Really? You go to the woods to socialize and meet people? There are lots of bars in town–check them out.

          • TheRick says:

            Walking into a busy bar is more scary to me than being bluff charged by a bear. I’ve done both. I’ll take the bear.

  7. Donald Sage says:

    the state needs to reopen the 300 plus roads it closed and disperse these visitors. Open all the roads, etc. to horse, motorized, and other uses. Restrict all forest preserve to the lands above 3,000 feet elevation and actively manage all 3,000 feet and below for wildlife habitat and all types of outdoor, year-round recreation.

  8. Glenn says:

    The Adirondack High Peak area is no
    longer a place to escape into the wilderness
    and enjoy the peace and solitude of the woods and mountains. It’s now overrun and over use is ruining it. It’s becoming just another theme park for people to party. It’s a shame that it is being allowed and from what I’ve read encouraged. So much for preservation. True nothing last forever.

    • Grace says:

      Its a shame other people are allowed to hike the high peaks that aren’t you?
      Why don’t you stay out and let other people enjoy it?

  9. Zephyr says:

    Too much gloom and doom in the comments. At the exact moment there is a crowd on Cascade you can be on the summit of another peak all by yourself, even in the High Peaks. In recent years my party have been the only ones at the top of Hurricane, Giant, and some of the lesser peaks like Lyon. On perfect summer days too! Certain trails at certain times are overused. Most of the HPW is in far better shape, especially the trails, than they were decades ago.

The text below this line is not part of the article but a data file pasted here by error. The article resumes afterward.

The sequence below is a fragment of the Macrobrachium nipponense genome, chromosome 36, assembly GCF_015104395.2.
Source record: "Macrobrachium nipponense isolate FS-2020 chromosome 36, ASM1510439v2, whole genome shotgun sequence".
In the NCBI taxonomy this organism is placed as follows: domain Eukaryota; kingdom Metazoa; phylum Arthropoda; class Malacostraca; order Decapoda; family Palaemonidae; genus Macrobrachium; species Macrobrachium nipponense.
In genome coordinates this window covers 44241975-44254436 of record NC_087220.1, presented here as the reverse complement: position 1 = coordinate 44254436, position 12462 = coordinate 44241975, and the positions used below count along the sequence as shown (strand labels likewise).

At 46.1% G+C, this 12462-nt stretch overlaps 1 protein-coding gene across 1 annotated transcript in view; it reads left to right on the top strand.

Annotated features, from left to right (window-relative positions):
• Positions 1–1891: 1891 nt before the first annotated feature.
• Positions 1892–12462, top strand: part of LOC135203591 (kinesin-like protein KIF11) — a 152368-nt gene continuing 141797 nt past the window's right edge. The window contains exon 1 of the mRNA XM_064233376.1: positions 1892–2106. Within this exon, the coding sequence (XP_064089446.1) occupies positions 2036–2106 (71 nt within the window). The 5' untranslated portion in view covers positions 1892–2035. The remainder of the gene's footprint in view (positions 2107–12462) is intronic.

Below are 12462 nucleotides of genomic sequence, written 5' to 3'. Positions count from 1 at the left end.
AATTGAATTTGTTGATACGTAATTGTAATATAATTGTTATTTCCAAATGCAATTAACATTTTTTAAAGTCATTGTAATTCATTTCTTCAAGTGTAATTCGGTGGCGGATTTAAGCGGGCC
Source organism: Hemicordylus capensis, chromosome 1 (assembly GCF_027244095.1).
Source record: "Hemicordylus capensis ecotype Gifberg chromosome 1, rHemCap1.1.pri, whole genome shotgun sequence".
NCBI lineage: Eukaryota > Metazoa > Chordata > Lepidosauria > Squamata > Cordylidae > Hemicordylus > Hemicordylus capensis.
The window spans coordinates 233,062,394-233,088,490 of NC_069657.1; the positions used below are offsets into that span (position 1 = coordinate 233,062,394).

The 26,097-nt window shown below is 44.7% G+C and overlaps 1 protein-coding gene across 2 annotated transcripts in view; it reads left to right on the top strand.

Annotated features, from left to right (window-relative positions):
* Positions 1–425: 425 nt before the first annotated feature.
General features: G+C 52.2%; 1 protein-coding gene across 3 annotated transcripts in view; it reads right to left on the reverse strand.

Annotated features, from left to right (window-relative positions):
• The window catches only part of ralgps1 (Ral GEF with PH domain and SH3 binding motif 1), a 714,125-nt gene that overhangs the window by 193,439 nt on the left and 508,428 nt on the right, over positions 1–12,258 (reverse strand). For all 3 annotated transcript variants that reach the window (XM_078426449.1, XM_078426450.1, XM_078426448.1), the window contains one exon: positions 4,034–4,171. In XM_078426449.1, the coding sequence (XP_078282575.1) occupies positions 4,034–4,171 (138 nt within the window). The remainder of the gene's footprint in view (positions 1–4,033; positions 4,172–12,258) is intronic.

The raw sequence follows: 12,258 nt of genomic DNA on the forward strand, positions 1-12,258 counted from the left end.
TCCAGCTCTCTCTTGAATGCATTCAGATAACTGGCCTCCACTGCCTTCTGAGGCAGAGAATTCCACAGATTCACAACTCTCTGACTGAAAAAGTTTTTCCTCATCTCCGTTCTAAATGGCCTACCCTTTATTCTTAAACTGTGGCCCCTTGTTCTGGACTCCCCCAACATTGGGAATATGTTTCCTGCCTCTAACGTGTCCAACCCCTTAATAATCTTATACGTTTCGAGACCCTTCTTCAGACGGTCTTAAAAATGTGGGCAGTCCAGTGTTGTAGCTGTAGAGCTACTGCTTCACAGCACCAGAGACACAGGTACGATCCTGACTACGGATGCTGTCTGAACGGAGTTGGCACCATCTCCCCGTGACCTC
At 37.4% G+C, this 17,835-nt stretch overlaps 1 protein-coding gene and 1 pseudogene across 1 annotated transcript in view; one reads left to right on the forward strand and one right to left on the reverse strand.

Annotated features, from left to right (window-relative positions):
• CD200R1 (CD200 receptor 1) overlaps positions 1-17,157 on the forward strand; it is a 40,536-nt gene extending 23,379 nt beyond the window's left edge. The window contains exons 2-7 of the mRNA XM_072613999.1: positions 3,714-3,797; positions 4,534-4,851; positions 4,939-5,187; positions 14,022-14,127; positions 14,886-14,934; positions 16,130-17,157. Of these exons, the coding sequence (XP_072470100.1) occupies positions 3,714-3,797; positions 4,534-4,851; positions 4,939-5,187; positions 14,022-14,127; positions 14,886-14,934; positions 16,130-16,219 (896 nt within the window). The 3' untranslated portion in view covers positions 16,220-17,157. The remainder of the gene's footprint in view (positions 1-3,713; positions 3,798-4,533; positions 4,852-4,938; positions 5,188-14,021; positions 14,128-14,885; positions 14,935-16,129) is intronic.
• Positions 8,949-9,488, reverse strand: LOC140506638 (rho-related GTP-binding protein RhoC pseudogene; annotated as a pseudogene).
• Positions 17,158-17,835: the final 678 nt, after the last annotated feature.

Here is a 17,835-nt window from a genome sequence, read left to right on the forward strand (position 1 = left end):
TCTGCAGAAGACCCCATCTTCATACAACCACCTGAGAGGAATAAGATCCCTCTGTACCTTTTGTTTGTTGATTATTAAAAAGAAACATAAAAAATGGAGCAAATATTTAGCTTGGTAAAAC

• Boreas says:

      Yes, we have heard that a thousand times before. But you are talking about the past. The shuttles have yet to start. Think unlimited access during peak season will not change anything? Some of us are simply concerned for the future.

      • Eric says:

        Unlimited Access is what makes the Adirondacks a special place. The nightmare scenario is a Katahdin-style permit system, not more hikers.

        • Boreas says:

          Well, we will soon find out. Access has always supposedly been “limited” by DEC-determined parking lot size, but DEC has ignored the dramatic increase in usage until now. It has been a tool by DEC that largely has never been used. They apparently hoped the problem would go away. That plan didn’t work and parking just now is starting to be enforced and addressed with shuttles.

          Unlimited access via shuttles at most of these trailheads has never been tried here before. It remains to be seen how it will effect the trails and hiking experience when access limits are effectively removed. It will also remain to be seen how property owners that own trailhead easements view the shuttles that will pile even more users onto their property easements. If I was a private club, I wouldn’t be happy to see the increase making for crowded trails for my members. Will this entail easement/access changes on private property? Something to think about.

        • Steve Bailey says:

          Baxter is significantly different in that those rules were set in place as a condition for the land being deeded to the state by Percival Baxter. It could be argued that the park managers have been overzealous in interpreting those stipulations. OTOH, it’s likely more pristine that much of the ADK HPW, though I was surprised that while they don’t require permits for day hiking, (they do for camping at registration) and require AT thru hikers to have a permit. Not sure why the AT folks and not day hikers, possibly they limit access to day hikers (easy to do) when they feel there’s overcrowding. Not sure. Very strict rules for winter use but likely saves them a lot of time and trouble (and associated danger) rescuing ill prepared users.